The need to see China fail verges on jingoism. But if you're looking out for America above all, you should really be praying for China to thrive.
Is China about to collapse? That question has been front and center in the past weeks as the country completes its leadership transition and after the exposure of its various real estate bubbles during a widely-watched 60 Minutes exposé this past weekend.
Concerns about soaring property prices throughout China are hardly new, but they have been given added weight by the government itself. Recognizing that a rapid implosion of the property market would disrupt economic growth, the central government recently announced far-reaching measures designed to dent the rampant speculation. Higher down payments, limiting the purchases of investment properties, and a capital gains tax on real estate transactions designed to make flipping properties less lucrative were included.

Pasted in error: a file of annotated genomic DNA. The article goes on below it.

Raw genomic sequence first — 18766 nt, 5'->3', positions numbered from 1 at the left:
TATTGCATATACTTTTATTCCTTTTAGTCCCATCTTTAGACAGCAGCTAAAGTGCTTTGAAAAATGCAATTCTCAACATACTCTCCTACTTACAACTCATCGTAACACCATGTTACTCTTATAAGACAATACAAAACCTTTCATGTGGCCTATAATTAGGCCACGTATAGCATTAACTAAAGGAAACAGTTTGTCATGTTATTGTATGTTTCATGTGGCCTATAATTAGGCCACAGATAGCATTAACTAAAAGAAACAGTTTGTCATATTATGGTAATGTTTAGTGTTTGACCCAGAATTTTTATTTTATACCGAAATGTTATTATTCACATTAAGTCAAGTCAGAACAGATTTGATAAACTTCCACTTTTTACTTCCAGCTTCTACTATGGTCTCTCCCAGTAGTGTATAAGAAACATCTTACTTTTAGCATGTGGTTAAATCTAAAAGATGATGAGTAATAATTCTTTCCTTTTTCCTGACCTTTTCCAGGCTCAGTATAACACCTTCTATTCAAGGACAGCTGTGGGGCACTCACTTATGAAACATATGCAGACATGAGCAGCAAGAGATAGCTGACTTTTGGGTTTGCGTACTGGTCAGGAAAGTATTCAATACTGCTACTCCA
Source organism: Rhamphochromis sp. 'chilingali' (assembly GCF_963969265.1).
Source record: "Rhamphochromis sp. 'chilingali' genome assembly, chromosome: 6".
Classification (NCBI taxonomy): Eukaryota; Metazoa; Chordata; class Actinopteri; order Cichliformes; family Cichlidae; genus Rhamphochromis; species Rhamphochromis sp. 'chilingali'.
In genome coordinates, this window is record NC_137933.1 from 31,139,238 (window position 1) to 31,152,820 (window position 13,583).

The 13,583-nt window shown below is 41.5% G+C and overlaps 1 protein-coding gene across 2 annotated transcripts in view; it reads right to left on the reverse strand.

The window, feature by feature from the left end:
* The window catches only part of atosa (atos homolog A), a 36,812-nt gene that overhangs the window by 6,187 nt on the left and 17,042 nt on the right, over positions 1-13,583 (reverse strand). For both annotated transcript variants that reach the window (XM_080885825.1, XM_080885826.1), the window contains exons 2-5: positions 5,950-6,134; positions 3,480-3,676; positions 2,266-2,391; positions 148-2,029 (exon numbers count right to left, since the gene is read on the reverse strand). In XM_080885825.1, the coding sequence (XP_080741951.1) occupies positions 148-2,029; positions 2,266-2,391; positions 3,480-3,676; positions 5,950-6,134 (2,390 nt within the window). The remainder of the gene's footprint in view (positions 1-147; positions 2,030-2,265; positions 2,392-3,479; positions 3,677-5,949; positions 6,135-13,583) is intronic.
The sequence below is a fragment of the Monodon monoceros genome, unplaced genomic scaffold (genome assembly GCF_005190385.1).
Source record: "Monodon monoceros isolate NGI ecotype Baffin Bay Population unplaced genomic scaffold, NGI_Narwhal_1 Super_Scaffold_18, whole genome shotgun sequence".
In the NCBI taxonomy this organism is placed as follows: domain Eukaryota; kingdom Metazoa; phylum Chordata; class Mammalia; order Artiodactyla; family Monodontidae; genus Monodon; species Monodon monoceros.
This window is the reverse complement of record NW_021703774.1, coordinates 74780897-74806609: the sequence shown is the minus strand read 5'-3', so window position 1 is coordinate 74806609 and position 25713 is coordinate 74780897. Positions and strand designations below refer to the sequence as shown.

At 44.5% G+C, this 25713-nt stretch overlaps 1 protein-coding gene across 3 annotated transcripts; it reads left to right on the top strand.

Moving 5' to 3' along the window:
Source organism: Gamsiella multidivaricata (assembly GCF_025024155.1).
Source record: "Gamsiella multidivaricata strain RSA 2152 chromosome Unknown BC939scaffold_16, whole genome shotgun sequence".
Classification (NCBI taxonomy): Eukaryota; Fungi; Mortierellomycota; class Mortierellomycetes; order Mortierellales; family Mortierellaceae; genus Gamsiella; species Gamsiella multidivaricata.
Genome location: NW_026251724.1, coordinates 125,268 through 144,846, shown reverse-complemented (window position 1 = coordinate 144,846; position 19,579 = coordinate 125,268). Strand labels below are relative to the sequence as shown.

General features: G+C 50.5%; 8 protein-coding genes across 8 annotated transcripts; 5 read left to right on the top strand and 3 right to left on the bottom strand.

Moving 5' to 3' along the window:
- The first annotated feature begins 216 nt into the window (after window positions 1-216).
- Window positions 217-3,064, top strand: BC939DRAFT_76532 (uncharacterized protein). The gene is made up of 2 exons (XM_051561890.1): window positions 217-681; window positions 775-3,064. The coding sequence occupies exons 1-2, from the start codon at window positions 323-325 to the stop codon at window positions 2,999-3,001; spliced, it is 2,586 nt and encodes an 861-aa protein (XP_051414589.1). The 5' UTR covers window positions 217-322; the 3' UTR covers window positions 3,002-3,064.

These measures, in conjunction with the new government's announcing more modest growth targets of 7.5 percent a year, sent Chinese equities plunging and led to a slew of commentary in the United States saying China would be the next shoe to drop in the global system.
Yet there is more here than simple alarm over the viability of China's economic growth. There is the not-so-veiled undercurrent of rooting against China. It is difficult to find someone who explicitly wants it to collapse, but the tone of much of the discourse suggests bloodlust. Given that China largely escaped the crises that so afflicted the United States and the eurozone, the desire to see it stumble may be understandable. No one really likes a global winner if that winner isn't you.